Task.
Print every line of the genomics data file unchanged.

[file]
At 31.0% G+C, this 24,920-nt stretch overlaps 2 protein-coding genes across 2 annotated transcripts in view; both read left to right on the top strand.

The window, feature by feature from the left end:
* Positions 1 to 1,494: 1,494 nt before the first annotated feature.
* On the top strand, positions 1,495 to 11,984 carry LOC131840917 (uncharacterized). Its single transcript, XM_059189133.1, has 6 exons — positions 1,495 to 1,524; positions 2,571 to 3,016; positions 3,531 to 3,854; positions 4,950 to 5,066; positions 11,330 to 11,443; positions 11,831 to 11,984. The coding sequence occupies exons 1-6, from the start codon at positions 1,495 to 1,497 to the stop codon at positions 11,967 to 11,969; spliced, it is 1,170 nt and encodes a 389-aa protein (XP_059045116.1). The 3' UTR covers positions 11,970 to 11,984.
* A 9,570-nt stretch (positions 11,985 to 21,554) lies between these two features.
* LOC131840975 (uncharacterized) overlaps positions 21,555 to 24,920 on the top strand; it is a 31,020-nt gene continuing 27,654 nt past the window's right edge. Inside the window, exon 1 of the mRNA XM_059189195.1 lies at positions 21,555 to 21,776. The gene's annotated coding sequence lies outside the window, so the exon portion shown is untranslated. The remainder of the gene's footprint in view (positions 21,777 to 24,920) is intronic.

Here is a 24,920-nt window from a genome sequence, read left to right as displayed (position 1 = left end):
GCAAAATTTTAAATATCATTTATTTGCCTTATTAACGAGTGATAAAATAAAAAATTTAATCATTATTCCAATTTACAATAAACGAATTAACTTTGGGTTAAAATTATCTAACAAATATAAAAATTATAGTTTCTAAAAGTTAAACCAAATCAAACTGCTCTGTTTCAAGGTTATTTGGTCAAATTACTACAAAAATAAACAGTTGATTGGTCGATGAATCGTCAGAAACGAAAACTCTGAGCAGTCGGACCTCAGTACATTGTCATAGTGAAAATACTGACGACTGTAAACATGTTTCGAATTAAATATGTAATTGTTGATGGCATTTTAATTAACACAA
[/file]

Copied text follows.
At 31.0% G+C, this 24,920-nt stretch overlaps 2 protein-coding genes across 2 annotated transcripts in view; both read left to right on the top strand.

The window, feature by feature from the left end:
* Positions 1 to 1,494: 1,494 nt before the first annotated feature.
* On the top strand, positions 1,495 to 11,984 carry LOC131840917 (uncharacterized). Its single transcript, XM_059189133.1, has 6 exons — positions 1,495 to 1,524; positions 2,571 to 3,016; positions 3,531 to 3,854; positions 4,950 to 5,066; positions 11,330 to 11,443; positions 11,831 to 11,984. The coding sequence occupies exons 1-6, from the start codon at positions 1,495 to 1,497 to the stop codon at positions 11,967 to 11,969; spliced, it is 1,170 nt and encodes a 389-aa protein (XP_059045116.1). The 3' UTR covers positions 11,970 to 11,984.
* A 9,570-nt stretch (positions 11,985 to 21,554) lies between these two features.
* LOC131840975 (uncharacterized) overlaps positions 21,555 to 24,920 on the top strand; it is a 31,020-nt gene continuing 27,654 nt past the window's right edge. Inside the window, exon 1 of the mRNA XM_059189195.1 lies at positions 21,555 to 21,776. The gene's annotated coding sequence lies outside the window, so the exon portion shown is untranslated. The remainder of the gene's footprint in view (positions 21,777 to 24,920) is intronic.

Here is a 24,920-nt window from a genome sequence, read left to right as displayed (position 1 = left end):
GCAAAATTTTAAATATCATTTATTTGCCTTATTAACGAGTGATAAAATAAAAAATTTAATCATTATTCCAATTTACAATAAACGAATTAACTTTGGGTTAAAATTATCTAACAAATATAAAAATTATAGTTTCTAAAAGTTAAACCAAATCAAACTGCTCTGTTTCAAGGTTATTTGGTCAAATTACTACAAAAATAAACAGTTGATTGGTCGATGAATCGTCAGAAACGAAAACTCTGAGCAGTCGGACCTCAGTACATTGTCATAGTGAAAATACTGACGACTGTAAACATGTTTCGAATTAAATATGTAATTGTTGATGGCATTTTAATTAACACAA